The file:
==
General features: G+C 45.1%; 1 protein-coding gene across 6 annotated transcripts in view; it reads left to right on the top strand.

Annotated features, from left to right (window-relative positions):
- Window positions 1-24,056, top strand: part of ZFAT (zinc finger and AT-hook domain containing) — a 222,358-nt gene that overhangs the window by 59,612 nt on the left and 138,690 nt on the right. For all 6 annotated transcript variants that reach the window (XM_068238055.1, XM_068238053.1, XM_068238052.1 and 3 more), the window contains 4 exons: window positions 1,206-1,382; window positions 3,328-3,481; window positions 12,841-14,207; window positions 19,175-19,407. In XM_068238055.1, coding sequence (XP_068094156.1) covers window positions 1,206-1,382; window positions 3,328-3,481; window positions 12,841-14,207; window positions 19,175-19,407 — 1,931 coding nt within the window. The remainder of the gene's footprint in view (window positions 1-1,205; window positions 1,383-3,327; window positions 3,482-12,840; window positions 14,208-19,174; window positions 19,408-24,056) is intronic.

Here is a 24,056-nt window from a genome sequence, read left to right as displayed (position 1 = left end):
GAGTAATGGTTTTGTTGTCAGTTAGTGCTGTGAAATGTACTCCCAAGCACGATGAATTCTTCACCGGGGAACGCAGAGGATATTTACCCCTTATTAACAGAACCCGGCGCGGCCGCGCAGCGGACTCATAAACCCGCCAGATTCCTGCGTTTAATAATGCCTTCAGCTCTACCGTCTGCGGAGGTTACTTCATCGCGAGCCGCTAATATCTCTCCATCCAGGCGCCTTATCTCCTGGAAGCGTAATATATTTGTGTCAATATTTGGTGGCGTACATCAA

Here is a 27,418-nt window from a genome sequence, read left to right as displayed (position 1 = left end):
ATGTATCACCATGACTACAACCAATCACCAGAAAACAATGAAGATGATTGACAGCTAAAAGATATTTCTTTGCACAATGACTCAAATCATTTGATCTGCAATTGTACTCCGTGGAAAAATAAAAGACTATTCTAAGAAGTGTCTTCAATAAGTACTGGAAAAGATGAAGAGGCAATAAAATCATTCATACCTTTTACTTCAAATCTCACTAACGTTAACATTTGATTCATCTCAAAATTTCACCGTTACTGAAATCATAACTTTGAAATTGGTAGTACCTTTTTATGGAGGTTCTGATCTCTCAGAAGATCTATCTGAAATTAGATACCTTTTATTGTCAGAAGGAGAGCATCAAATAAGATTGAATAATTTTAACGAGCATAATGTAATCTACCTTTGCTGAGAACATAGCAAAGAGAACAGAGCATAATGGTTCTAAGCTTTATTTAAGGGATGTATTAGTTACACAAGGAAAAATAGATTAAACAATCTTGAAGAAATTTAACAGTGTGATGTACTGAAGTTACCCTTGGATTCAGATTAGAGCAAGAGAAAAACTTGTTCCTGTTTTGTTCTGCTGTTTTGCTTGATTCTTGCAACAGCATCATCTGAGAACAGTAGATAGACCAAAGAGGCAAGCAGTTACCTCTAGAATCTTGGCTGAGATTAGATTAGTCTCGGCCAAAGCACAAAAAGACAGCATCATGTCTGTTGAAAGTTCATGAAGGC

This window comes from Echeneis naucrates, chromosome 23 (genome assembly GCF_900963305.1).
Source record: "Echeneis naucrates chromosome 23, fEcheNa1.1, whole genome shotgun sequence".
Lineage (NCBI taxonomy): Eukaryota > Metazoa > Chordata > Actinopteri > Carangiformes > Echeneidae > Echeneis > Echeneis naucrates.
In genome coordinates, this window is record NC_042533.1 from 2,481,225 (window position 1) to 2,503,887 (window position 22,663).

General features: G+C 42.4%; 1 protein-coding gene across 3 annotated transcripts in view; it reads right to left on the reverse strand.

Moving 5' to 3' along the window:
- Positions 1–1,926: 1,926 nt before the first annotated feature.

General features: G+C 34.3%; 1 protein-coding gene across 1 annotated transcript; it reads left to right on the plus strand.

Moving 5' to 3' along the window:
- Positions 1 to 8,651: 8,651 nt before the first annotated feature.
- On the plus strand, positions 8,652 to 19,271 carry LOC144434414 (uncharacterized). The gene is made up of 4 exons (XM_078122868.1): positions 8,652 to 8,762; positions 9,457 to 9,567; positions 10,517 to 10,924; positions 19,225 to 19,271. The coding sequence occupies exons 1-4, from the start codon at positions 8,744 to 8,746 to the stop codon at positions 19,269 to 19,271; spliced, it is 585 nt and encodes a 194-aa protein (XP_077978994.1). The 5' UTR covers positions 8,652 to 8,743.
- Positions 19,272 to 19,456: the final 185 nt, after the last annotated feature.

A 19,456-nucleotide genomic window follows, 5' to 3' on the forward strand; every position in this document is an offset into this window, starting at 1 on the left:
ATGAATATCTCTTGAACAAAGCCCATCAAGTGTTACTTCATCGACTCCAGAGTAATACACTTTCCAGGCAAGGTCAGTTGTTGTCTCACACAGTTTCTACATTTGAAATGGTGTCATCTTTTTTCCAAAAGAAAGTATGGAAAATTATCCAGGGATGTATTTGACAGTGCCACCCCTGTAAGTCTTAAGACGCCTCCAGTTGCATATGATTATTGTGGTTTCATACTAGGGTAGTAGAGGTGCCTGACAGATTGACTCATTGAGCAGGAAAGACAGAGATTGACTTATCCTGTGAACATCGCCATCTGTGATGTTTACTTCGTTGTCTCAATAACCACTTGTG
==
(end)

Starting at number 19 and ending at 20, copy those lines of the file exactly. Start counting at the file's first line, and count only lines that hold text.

- Positions 19,272 to 19,456: the final 185 nt, after the last annotated feature.

A 19,456-nucleotide genomic window follows, 5' to 3' on the forward strand; every position in this document is an offset into this window, starting at 1 on the left: